Pope Anicetus was the bishop of Rome from around 157 to his death in April 168. Anicetus actively opposed Gnosticism and Marcionism. He welcomed Polycarp of Smyrna to Rome to discuss the Easter date controversy.
Anicetus was a Syrian from the city of Emesa, now known as Homs. According to Irenaeus, it was during his pontificate that the aged Polycarp of Smyrna, a disciple of John the Evangelist, visited Rome to discuss the celebration of Easter with Anicetus. Polycarp and his Church of Smyrna celebrated the crucifixion on the fourteenth day of Nisan, which coincides with Passover regardless of which day of the week upon this date fell, while the Roman Church celebrated Easter on Sunday—the weekday of Jesus’s resurrection. The two did not agree on a common date, but Anicetus conceded to Polycarp and the Church of Smyrna the ability to keep the date they had been using. The disagreement would get heated in the following centuries.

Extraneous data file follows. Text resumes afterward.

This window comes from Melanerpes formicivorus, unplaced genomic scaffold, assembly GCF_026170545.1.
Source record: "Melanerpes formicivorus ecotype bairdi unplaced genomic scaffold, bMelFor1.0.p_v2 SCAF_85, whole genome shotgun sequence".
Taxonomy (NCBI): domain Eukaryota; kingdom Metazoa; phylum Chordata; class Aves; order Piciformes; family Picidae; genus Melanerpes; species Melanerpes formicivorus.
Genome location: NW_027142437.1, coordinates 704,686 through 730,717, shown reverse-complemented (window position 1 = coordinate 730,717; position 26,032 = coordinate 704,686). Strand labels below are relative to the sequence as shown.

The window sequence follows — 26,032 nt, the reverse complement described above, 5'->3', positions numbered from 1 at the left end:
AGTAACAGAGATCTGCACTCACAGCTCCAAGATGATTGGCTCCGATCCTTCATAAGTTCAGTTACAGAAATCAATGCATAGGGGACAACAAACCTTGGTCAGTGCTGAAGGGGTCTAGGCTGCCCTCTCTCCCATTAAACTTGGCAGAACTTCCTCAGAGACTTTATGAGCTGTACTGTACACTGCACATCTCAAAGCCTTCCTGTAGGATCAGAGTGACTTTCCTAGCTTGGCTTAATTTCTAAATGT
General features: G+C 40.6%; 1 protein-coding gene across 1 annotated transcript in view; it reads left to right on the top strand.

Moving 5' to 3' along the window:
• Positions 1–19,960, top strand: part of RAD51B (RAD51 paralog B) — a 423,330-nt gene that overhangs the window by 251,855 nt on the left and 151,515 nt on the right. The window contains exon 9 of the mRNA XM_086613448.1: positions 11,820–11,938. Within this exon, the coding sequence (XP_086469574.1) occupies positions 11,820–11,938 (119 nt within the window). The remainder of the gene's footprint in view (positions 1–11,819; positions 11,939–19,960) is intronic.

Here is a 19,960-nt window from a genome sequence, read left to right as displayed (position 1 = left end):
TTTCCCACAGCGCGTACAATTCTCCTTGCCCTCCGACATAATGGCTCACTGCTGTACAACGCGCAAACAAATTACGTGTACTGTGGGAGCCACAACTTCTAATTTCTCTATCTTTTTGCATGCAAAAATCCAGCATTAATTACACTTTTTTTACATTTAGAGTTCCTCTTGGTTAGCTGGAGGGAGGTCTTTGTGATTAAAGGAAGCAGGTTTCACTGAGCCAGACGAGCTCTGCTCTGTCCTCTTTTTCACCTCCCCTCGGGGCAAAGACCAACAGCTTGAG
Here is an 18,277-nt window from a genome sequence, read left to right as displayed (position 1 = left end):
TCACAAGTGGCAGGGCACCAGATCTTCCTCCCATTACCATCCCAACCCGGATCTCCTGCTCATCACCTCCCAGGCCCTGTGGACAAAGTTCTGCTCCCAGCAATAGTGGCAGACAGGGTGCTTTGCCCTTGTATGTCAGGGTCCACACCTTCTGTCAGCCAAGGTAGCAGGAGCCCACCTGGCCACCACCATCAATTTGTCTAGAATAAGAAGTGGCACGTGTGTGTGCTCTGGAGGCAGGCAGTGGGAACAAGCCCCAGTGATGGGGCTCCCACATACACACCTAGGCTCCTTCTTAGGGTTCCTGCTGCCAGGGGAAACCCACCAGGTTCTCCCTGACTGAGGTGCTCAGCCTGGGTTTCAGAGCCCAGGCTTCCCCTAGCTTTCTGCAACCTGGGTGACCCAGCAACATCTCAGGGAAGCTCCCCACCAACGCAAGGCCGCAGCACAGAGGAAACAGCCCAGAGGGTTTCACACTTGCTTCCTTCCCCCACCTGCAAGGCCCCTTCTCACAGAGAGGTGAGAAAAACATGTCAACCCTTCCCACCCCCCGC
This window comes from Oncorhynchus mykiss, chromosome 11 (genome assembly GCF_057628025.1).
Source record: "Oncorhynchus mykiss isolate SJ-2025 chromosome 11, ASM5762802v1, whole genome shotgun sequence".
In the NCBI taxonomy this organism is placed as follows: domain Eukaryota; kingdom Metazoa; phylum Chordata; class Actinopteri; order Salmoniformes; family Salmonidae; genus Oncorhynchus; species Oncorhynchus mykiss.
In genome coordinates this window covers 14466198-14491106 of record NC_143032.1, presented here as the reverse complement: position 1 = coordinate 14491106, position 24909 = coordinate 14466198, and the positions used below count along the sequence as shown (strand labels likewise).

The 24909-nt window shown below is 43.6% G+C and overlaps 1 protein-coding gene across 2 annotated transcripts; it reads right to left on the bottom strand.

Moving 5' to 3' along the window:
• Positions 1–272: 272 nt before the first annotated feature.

Papal records show Anicetus decreed that priests are not allowed to have long hair, perhaps because the Gnostics wore long hair.
According to church tradition, Anicetus suffered martyrdom during the reign of Emperor Lucius Verus, but there are no historical records from this time. April 16, 17, and 20 April are all cited as the date of his death, but 20 April is currently celebrated as his feast day.